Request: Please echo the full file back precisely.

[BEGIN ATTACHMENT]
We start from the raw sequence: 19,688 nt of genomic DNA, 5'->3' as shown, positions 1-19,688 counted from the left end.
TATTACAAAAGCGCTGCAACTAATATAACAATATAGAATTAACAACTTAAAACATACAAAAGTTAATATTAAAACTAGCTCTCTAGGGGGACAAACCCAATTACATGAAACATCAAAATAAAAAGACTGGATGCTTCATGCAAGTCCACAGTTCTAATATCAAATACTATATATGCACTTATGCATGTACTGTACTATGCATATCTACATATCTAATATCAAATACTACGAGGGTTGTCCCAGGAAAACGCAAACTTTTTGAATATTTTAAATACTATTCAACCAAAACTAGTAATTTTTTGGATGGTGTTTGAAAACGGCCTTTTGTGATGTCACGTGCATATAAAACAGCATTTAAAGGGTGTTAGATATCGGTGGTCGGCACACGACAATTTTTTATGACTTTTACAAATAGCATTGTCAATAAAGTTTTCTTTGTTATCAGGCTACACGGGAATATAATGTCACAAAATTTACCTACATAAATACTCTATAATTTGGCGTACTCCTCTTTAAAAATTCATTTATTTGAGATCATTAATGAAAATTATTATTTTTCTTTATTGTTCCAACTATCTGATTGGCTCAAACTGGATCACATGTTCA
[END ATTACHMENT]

We start from the raw sequence: 19,688 nt of genomic DNA, 5'->3' as shown, positions 1-19,688 counted from the left end.
TATTACAAAAGCGCTGCAACTAATATAACAATATAGAATTAACAACTTAAAACATACAAAAGTTAATATTAAAACTAGCTCTCTAGGGGGACAAACCCAATTACATGAAACATCAAAATAAAAAGACTGGATGCTTCATGCAAGTCCACAGTTCTAATATCAAATACTATATATGCACTTATGCATGTACTGTACTATGCATATCTACATATCTAATATCAAATACTACGAGGGTTGTCCCAGGAAAACGCAAACTTTTTGAATATTTTAAATACTATTCAACCAAAACTAGTAATTTTTTGGATGGTGTTTGAAAACGGCCTTTTGTGATGTCACGTGCATATAAAACAGCATTTAAAGGGTGTTAGATATCGGTGGTCGGCACACGACAATTTTTTATGACTTTTACAAATAGCATTGTCAATAAAGTTTTCTTTGTTATCAGGCTACACGGGAATATAATGTCACAAAATTTACCTACATAAATACTCTATAATTTGGCGTACTCCTCTTTAAAAATTCATTTATTTGAGATCATTAATGAAAATTATTATTTTTCTTTATTGTTCCAACTATCTGATTGGCTCAAACTGGATCACATGTTCA